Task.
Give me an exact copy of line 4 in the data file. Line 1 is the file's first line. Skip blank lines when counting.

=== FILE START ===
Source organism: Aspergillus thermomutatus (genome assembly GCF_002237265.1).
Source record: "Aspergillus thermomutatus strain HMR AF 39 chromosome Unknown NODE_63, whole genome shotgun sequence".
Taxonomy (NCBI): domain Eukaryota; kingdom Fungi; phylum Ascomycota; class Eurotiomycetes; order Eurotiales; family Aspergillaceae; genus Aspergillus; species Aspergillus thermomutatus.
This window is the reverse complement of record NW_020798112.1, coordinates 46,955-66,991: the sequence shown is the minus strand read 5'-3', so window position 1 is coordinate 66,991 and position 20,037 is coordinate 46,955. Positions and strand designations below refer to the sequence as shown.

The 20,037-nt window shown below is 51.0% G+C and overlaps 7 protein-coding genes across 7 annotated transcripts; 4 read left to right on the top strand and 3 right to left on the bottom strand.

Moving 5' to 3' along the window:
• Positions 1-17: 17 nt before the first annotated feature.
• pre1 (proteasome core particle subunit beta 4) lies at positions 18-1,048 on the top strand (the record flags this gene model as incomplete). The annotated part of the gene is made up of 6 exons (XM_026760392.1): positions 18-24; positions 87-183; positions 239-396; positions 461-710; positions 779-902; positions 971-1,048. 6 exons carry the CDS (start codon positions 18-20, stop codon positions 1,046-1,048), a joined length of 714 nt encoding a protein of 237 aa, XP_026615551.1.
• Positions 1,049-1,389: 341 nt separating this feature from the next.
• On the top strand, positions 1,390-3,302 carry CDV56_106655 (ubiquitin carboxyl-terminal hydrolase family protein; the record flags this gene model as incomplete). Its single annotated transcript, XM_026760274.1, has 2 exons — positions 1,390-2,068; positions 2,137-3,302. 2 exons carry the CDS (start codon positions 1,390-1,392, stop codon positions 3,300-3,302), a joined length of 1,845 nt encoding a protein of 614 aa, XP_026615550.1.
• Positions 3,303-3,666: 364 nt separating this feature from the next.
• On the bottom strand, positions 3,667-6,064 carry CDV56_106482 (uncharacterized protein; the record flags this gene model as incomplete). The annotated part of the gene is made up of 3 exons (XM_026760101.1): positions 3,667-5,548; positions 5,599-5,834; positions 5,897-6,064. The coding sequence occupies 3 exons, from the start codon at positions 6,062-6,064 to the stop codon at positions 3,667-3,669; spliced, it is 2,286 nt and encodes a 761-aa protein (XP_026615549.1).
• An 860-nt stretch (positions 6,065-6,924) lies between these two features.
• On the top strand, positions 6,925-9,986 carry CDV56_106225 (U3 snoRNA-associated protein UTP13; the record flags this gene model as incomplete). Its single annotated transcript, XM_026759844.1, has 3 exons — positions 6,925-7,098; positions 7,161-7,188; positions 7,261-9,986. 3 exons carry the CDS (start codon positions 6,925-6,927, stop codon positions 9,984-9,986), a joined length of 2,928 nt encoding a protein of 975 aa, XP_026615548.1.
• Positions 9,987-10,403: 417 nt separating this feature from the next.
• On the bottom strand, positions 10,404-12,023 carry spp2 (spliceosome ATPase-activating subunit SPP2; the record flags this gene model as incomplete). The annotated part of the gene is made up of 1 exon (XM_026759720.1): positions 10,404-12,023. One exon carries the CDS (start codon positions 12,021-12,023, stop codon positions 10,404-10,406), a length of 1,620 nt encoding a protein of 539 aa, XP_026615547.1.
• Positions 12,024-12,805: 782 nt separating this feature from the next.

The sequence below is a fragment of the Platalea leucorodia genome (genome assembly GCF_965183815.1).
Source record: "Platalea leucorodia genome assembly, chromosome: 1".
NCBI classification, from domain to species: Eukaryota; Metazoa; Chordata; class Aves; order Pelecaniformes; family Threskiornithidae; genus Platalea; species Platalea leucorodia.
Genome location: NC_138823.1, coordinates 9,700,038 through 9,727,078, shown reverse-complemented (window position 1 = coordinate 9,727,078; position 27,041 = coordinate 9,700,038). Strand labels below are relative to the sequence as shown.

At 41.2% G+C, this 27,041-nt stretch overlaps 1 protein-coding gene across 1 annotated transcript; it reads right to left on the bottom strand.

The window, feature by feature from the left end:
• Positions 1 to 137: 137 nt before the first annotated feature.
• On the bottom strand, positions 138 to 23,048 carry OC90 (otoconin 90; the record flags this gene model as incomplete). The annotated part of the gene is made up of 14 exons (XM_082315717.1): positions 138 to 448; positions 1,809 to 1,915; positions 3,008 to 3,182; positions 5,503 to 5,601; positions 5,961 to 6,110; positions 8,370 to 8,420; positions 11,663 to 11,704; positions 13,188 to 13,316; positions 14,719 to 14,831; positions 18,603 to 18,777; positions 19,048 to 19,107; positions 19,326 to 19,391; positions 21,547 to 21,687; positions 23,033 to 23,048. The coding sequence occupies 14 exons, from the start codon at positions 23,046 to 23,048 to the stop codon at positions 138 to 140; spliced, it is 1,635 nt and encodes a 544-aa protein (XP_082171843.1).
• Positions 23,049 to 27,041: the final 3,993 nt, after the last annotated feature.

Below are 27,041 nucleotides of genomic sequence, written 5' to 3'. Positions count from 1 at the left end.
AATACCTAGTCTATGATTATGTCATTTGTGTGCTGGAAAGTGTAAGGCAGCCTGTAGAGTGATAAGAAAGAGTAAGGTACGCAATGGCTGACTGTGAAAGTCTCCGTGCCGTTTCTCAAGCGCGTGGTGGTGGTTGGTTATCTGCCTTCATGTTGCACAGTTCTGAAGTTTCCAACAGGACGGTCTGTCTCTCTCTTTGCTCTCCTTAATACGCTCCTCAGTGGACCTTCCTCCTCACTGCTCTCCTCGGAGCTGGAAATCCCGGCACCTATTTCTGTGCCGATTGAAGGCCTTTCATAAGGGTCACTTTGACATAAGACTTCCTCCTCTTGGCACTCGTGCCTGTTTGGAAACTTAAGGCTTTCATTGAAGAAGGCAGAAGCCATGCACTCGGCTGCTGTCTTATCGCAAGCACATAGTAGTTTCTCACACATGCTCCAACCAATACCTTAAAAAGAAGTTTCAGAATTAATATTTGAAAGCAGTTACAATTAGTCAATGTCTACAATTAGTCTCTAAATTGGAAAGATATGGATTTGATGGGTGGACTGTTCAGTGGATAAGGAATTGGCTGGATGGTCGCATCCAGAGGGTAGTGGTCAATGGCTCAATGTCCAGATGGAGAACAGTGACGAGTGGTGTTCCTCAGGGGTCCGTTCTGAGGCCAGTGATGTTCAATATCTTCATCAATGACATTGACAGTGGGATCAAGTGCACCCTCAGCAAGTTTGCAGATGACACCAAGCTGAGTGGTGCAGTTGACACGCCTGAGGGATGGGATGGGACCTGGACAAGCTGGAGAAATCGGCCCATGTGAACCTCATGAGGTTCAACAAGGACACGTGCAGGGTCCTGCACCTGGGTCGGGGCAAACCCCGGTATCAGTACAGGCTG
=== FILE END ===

This window is the reverse complement of record NW_020798112.1, coordinates 46,955-66,991: the sequence shown is the minus strand read 5'-3', so window position 1 is coordinate 66,991 and position 20,037 is coordinate 46,955. Positions and strand designations below refer to the sequence as shown.